Don’t fear shift to a blended society; it’s always been here, SMU historian says
Neil Foley, history professor at SMU's Dedman College of Humanities and Sciences,talks about the American Southwest always being a blended society.
By Mercedes Olivera
The concern in some quarters over the impact that Latinos are having on U.S. society has always been a head-scratcher for me.
If you grew up watching U.S. sitcoms and old movies from the 1940s on TV, listening to Elvis Presley and Vikki Carr on the radio, and eating greasy hamburgers at a favorite drive-in on Lemmon Avenue in Dallas, you wouldn’t think twice about who you are.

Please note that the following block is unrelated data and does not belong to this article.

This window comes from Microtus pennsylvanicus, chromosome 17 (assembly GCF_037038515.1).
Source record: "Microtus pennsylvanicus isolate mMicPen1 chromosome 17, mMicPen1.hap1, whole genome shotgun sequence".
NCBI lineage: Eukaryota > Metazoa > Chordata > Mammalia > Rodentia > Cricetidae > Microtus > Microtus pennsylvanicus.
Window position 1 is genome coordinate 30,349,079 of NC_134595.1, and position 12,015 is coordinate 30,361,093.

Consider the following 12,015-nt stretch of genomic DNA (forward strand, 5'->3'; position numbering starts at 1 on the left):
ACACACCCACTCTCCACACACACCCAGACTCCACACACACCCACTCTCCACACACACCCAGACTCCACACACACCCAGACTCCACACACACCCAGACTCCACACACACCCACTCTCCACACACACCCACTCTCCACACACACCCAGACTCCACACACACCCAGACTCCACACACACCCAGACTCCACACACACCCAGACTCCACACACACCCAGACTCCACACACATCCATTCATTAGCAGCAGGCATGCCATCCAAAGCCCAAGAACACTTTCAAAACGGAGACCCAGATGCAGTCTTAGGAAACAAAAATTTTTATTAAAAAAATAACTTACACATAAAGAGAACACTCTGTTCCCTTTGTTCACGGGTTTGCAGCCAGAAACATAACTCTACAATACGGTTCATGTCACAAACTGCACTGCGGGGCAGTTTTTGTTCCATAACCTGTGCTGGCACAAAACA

But in some quarters of the country, the growth of the U.S. Latino population sometimes seems to generate a fear of becoming a blended society — of more than one language being spoken and more than one skin color being the norm.
“The fact is, we’ve always been a blended society,” said Neil Foley, who joined the Southern Methodist University faculty this academic year, holding the Robert and Nancy Dedman Chair in History....